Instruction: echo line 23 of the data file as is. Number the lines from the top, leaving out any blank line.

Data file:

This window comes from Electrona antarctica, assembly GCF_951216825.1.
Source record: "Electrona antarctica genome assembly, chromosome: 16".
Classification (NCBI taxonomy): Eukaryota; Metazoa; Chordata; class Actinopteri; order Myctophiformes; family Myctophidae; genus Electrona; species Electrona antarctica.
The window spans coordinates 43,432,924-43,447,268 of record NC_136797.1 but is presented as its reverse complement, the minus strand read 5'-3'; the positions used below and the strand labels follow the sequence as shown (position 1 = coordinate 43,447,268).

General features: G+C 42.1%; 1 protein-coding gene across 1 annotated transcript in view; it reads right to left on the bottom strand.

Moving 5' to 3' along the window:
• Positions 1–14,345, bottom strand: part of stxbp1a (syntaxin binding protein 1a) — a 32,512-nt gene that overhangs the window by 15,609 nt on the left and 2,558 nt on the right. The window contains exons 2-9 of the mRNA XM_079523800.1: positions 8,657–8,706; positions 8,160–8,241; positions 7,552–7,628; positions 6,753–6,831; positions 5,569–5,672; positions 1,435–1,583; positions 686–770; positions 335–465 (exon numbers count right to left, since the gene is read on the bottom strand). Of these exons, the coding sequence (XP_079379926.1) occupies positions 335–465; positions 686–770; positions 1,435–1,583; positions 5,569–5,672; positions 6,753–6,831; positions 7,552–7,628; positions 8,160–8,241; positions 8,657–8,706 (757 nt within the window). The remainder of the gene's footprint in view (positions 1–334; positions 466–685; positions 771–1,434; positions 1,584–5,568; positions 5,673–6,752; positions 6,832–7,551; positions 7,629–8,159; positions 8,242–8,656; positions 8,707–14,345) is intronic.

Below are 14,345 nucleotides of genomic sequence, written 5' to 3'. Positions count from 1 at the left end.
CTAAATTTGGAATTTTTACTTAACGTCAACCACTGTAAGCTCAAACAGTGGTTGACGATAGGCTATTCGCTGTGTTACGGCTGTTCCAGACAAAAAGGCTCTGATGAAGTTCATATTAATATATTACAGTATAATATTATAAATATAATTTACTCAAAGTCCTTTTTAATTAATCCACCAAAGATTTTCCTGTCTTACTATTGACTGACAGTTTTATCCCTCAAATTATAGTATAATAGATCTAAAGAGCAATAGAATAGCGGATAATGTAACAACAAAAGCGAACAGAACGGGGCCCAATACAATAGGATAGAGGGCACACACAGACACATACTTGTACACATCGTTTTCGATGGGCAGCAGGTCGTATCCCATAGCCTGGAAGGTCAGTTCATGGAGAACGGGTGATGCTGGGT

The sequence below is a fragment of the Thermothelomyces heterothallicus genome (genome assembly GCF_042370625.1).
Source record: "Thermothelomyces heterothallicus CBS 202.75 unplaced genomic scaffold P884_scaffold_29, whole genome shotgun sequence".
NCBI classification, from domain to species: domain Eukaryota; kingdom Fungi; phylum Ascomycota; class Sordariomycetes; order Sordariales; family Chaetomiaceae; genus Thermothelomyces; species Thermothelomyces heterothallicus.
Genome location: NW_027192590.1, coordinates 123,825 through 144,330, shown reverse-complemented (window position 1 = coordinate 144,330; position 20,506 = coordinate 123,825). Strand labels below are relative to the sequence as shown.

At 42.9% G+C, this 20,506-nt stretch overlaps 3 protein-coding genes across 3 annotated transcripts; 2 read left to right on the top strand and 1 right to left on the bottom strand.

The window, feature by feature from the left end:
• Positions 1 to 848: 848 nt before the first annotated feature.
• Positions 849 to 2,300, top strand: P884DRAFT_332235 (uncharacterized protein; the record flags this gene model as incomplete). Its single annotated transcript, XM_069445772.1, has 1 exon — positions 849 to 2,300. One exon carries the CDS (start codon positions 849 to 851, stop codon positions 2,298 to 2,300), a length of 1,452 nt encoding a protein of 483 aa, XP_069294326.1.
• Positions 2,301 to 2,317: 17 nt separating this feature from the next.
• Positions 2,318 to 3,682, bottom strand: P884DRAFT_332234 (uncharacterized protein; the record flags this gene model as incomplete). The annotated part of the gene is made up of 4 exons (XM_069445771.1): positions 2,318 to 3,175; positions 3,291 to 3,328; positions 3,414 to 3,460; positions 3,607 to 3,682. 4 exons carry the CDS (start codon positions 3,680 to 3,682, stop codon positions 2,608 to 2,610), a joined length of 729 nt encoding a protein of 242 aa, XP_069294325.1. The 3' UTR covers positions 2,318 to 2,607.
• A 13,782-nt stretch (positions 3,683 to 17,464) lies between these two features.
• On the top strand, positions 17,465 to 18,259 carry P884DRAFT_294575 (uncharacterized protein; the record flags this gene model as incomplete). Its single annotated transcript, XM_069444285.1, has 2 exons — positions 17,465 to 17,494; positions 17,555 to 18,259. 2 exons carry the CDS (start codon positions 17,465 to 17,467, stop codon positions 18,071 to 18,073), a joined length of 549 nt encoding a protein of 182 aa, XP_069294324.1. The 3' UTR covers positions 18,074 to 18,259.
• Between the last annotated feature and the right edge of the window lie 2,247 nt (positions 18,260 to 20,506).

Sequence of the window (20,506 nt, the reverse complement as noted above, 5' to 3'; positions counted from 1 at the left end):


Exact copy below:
Sequence of the window (20,506 nt, the reverse complement as noted above, 5' to 3'; positions counted from 1 at the left end):